A UK Canal Boating Article

Category : Canals


Completed in 1831 The Macclesfield Canal was one of the last canals to be built in Britain and at 518 feet above sea level is one of the highest canal levels on the canal system. The canal is noted for its fine stone bridges and in particular snake bridges where the towpath changes sides of the canal. These bridges were designed to allow the horse to move over without having to be untied from the boat.


Originally the home of the silk industry the ancient town of Macclesfield is full of character with old mills and sloping streets. The steepest street of all is formed by 108 steps which lead to the town’s medieval church. Visitors can learn the complicated procedure of silk production and about the history of the industry at the town's Paradise Silk Mill.

With the Bosley Cloud, a 1125 feet fell, dominating the landscape the 12 flight of locks at Bosley Locks must be one of the most scenic in the country. The locks lift the canal for 110 feet as it's make it way towards Marple.

An aqueduct links the town of Marple to the Peak Forest and Macclesfield canal networks. Built by Benjamin Outran the aqueduct lies just beyond Marple Bottom Lock. The three arch structure spans the River Goyt and is a Scheduled Ancient Monument.

The Middlewood Way runs close to the Macclesfield Canal and there are many opportunities for walkers from an easy ramble or for the more adventurous a hike reaching into the Peak District Foothills. The Nelson Pit Centre provides visitors with information about the Macclesfield Canal and the surrounding countryside.

A fascination attraction The Anson Engine Museum is recognised as one of the country's leading specialist museums. This award winning museum houses a unique collection of gas and oil engines and tells the story of the engine from the cannon to the sophisticated electronically controlled engine of the future.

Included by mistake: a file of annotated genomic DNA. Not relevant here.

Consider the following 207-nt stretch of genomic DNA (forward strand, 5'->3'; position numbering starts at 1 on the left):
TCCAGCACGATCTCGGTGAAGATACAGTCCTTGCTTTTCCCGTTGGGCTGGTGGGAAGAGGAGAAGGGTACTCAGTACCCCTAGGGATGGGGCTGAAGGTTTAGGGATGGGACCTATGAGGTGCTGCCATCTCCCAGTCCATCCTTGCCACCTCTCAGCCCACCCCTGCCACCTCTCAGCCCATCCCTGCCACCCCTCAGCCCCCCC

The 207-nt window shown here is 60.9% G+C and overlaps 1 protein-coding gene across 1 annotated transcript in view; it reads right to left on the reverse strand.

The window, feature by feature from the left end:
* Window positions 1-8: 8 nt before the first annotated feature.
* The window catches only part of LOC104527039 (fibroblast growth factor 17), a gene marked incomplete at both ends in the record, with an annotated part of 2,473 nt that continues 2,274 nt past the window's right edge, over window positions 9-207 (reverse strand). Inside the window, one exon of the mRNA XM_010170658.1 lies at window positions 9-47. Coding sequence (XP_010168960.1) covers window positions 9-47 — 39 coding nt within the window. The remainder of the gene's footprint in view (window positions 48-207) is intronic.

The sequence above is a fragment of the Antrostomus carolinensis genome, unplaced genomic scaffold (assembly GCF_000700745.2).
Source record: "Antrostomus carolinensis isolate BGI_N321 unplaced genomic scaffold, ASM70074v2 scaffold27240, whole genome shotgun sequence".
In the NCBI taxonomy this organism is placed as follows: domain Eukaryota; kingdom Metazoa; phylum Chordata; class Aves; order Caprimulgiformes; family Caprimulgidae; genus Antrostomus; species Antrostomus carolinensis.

Owned by the National Trust, Lyme Park is a magnificent estate and is probably one of the most famous country-house images in England as it's backdrop was used for 'Pemberley' in 'Pride and Prejudice' when Darcy met Elizabeth.

Bollington is known locally as Happy Valley and nestles in the foothills of the Pennine range and is a gateway to the Peak District National Park. Bollington’s skyline is dominated by White Nancy, a Grade II listed landmark built as a summer house by the Gaskell family around 1815. The town offers plenty of great pubs and cafés and there are a good range of shops if you need to stock up on fresh provisions.
Macclesfield is an ancient Market town nestling on the edge of the Peak District and is a town with a rich silk tradition. There is a wealth of interesting independent shops and boutiques selling antiques, jewellery and clothes. There are also a number of smaller shops and galleries selling beautiful work by national and regional artists. Visit the market on Castle Street or the indoor market in the Grosvenor Centre and once a month the Marketplace and Chestergate throng with bustling crowds at the Treacle Market.

Known locally as Beartown the pretty market town of Congleton is perfectly placed to moor your canal boat for the day. Congleton has its own museum with collections of books, photographs and objects about the area. Capitol Walk, a quaint undercover arcade, derives its name from the cinema which formerly occupied the site. In this arcade you will find a diverse range of pretty shops offering a unique range of products. The town has a number of shops, supermarkets and there is also an interesting collection of retail businesses in the former Victoria Mill site along Foundry Bank known locally as Green Island



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